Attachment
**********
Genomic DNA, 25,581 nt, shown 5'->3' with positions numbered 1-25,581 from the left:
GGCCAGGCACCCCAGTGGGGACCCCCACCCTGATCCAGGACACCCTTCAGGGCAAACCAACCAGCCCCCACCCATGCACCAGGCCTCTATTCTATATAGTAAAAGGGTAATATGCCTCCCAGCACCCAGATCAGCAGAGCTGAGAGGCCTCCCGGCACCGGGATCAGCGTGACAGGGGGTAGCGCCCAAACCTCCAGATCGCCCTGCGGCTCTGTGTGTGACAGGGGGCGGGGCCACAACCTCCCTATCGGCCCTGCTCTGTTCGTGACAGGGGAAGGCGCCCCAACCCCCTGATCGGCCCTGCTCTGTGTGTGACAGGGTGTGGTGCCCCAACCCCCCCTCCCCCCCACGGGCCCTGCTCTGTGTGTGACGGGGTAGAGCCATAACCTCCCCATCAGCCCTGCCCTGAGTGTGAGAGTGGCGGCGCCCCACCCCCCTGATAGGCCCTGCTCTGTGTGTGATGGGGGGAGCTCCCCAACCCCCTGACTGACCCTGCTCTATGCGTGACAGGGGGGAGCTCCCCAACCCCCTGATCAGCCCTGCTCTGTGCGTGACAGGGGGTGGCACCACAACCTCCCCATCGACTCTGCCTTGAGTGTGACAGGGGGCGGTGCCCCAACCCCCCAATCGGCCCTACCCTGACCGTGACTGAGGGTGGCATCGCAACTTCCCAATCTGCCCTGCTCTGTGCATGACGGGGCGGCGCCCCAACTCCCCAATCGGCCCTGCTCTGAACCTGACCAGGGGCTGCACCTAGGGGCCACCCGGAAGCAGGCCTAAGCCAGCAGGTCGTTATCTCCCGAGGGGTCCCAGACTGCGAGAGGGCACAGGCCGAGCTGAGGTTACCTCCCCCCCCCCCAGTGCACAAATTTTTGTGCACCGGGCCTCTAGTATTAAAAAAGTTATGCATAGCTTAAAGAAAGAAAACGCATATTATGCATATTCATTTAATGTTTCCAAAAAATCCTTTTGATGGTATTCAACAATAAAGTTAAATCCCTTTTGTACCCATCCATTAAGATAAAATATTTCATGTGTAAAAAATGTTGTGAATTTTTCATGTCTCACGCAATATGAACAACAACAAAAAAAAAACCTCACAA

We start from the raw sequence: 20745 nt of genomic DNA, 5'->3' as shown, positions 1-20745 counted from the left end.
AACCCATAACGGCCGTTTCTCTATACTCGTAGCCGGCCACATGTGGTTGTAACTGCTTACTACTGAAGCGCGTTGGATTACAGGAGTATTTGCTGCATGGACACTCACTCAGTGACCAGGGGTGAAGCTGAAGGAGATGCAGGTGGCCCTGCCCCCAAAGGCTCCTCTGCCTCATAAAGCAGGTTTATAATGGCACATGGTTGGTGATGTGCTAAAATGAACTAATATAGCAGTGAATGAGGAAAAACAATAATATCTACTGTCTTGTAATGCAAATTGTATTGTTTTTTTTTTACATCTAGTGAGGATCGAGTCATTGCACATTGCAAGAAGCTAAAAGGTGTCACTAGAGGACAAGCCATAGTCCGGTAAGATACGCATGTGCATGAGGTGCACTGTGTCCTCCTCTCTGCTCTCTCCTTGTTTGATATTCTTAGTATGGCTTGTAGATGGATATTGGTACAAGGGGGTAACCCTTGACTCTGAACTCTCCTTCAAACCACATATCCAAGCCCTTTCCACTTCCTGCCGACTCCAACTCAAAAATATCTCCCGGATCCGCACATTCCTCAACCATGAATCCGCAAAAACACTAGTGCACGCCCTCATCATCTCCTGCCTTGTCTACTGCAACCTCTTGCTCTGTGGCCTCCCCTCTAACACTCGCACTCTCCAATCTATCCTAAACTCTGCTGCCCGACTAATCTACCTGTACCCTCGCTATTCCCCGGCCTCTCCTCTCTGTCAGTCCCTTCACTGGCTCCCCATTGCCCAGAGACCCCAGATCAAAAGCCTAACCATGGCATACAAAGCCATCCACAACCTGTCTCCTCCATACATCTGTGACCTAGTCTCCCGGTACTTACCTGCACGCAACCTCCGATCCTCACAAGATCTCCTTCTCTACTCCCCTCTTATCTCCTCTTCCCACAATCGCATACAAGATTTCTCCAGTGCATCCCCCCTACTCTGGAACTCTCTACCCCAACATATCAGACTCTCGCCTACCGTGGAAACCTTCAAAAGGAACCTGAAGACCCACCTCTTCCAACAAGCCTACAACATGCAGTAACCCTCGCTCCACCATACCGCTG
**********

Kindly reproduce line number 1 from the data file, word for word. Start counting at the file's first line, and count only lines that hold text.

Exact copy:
Genomic DNA, 25,581 nt, shown 5'->3' with positions numbered 1-25,581 from the left: